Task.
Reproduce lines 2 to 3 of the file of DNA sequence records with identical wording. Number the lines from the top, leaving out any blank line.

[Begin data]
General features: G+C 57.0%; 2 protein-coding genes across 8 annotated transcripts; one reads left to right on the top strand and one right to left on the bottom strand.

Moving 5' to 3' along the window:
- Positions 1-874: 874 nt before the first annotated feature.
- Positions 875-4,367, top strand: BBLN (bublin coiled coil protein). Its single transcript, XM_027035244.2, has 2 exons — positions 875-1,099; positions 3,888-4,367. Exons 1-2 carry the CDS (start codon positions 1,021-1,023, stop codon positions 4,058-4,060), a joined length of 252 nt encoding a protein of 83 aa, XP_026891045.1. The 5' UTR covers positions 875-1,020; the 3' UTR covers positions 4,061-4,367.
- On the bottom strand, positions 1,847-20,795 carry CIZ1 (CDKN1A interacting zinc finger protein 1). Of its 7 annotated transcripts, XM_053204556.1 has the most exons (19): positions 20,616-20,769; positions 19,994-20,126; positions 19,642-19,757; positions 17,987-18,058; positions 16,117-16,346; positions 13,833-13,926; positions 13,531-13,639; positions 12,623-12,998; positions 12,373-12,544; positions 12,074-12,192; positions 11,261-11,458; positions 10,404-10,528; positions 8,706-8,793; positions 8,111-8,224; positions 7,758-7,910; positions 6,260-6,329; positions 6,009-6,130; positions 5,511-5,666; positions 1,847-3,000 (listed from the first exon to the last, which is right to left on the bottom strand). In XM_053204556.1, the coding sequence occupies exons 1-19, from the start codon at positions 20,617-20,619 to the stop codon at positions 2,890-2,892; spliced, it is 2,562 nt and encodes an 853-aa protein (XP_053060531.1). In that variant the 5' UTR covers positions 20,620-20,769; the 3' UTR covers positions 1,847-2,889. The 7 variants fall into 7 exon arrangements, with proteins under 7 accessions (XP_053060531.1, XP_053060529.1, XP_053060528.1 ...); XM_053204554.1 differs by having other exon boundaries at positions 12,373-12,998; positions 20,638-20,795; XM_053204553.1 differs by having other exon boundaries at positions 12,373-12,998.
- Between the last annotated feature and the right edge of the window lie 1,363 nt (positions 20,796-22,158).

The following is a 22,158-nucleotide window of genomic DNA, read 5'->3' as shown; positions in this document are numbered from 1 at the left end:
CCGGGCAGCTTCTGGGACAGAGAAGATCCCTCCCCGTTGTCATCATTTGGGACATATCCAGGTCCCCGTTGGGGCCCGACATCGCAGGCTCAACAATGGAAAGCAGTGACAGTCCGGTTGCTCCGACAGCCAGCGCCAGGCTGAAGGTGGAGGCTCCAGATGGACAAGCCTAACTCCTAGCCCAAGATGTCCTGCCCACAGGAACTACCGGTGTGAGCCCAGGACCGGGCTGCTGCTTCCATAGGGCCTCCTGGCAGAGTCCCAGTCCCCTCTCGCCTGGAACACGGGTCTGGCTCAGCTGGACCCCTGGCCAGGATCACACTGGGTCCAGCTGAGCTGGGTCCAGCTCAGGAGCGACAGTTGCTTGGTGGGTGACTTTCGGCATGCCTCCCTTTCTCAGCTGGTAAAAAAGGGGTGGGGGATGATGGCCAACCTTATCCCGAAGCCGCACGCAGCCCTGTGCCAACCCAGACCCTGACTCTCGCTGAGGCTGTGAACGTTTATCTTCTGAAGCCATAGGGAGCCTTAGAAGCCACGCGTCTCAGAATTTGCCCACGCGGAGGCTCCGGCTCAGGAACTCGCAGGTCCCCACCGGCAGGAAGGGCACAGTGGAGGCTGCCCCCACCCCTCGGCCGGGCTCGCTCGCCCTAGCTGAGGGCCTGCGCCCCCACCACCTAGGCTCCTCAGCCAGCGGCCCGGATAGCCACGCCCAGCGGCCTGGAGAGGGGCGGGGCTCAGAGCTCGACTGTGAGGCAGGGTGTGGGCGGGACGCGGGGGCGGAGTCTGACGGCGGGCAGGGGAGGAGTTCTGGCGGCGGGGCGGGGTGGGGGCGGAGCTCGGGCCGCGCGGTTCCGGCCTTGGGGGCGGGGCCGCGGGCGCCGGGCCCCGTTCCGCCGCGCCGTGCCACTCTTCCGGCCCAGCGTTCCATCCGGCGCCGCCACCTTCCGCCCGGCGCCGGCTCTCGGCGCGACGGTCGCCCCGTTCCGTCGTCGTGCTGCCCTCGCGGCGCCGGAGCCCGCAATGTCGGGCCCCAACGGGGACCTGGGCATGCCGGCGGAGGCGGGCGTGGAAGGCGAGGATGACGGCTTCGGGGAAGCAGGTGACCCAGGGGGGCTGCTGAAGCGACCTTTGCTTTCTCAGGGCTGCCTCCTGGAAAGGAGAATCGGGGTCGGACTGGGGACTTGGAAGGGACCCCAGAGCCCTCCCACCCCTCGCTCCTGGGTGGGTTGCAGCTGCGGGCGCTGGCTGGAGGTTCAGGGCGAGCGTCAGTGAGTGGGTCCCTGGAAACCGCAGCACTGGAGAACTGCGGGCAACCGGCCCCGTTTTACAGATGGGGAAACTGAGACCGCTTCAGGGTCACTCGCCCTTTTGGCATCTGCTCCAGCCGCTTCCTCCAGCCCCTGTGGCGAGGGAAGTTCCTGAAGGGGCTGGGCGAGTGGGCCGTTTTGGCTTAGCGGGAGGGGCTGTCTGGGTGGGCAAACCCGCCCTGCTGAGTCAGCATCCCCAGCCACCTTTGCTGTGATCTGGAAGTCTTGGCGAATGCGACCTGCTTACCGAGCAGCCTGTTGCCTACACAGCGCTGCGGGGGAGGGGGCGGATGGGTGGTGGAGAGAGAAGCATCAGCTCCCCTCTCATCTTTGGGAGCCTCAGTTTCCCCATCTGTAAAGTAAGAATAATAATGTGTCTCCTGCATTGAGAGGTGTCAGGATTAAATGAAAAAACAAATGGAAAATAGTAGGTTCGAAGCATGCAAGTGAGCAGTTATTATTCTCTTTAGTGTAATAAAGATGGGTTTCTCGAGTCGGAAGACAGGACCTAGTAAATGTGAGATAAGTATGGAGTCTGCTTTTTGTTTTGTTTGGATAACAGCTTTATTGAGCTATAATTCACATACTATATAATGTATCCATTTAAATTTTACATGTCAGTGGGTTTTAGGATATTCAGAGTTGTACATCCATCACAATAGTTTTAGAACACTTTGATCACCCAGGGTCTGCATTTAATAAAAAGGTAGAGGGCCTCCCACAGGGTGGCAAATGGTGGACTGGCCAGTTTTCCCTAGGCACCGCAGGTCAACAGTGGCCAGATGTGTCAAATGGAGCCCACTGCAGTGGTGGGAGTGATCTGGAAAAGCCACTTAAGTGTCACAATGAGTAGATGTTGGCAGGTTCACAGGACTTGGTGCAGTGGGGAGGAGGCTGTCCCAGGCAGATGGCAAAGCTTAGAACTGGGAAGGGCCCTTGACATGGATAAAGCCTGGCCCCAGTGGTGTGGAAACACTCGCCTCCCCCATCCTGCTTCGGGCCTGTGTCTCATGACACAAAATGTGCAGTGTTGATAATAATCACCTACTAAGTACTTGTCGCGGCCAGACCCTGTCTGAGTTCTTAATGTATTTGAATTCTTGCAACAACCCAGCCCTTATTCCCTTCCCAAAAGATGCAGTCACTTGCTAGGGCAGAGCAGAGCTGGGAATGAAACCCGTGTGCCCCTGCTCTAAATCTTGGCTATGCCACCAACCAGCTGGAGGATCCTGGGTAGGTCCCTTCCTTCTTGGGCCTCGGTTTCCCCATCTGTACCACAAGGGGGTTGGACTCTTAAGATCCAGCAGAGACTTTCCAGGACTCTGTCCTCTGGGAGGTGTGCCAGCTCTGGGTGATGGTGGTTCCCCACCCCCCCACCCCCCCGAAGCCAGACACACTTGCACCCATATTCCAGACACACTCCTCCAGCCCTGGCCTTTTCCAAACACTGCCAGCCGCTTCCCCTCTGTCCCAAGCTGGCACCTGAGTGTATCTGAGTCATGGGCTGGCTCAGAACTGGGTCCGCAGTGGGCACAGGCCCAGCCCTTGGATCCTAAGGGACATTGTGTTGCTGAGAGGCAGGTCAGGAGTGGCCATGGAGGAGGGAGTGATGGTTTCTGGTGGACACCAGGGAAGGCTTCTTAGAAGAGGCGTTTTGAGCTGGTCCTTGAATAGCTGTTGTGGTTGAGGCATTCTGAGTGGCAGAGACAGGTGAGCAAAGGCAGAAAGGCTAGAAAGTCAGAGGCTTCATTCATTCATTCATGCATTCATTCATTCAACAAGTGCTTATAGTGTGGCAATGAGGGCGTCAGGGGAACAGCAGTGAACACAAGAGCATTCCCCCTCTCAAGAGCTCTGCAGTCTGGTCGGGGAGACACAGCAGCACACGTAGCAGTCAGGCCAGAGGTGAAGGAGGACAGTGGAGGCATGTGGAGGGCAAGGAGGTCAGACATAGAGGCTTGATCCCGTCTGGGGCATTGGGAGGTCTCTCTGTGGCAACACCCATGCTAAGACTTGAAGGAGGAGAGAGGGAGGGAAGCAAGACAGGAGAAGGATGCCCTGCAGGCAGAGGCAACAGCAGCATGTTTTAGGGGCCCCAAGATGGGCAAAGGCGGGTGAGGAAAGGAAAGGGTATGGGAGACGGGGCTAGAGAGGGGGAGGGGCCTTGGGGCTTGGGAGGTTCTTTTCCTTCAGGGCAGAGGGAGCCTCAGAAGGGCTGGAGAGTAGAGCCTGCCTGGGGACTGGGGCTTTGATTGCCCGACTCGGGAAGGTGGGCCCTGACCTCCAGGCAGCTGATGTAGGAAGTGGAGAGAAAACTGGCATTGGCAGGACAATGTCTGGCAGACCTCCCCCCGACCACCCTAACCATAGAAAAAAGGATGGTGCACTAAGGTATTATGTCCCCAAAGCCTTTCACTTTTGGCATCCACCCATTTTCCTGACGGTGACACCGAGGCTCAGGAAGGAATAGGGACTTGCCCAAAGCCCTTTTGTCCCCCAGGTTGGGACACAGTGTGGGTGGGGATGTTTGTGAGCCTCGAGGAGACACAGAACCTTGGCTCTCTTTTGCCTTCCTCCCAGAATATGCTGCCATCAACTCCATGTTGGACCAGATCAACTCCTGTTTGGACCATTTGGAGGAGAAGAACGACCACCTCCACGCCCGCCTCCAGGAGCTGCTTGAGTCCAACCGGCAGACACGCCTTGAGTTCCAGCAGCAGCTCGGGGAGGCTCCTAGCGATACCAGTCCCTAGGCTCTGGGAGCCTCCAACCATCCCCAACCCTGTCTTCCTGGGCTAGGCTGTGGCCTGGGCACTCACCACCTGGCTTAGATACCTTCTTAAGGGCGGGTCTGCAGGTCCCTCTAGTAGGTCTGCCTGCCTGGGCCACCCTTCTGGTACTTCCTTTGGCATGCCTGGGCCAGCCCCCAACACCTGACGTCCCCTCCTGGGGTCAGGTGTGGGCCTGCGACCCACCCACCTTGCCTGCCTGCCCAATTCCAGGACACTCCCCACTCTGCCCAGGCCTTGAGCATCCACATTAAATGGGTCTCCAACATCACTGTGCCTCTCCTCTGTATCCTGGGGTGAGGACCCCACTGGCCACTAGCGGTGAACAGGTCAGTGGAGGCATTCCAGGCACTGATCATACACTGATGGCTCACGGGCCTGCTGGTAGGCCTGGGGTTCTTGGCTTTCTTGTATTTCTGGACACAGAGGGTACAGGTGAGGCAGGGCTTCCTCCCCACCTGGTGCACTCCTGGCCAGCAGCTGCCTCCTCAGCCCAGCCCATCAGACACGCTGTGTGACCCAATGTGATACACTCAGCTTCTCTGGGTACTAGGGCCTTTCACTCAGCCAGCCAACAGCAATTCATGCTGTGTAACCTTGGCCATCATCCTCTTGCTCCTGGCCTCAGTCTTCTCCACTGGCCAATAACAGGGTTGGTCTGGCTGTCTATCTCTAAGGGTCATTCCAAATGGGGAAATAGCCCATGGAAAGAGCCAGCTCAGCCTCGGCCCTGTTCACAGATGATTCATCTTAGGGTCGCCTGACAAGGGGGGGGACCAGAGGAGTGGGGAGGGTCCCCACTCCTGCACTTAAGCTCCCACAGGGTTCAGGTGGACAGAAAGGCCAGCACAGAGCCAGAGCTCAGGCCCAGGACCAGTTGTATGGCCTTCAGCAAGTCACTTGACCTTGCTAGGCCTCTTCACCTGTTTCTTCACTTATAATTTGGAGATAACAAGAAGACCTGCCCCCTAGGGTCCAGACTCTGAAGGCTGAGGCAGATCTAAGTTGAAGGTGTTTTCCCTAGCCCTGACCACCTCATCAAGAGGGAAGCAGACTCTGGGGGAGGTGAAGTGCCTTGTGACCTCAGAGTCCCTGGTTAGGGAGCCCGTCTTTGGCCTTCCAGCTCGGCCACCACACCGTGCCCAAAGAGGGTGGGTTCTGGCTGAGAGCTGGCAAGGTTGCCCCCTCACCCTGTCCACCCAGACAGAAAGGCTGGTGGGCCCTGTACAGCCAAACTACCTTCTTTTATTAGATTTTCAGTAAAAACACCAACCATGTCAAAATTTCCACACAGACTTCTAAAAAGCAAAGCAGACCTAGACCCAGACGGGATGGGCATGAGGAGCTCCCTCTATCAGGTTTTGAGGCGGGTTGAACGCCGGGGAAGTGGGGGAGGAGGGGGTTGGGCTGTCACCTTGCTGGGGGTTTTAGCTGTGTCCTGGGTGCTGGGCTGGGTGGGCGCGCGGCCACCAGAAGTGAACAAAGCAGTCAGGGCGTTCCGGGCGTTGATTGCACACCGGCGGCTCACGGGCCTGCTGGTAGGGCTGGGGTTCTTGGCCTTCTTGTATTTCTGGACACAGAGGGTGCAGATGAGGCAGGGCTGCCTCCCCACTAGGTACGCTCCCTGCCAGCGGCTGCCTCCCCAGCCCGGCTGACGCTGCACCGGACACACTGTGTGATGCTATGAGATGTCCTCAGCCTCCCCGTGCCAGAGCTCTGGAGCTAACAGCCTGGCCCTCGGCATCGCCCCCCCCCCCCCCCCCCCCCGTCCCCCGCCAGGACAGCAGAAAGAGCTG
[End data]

Moving 5' to 3' along the window:
- Positions 1-874: 874 nt before the first annotated feature.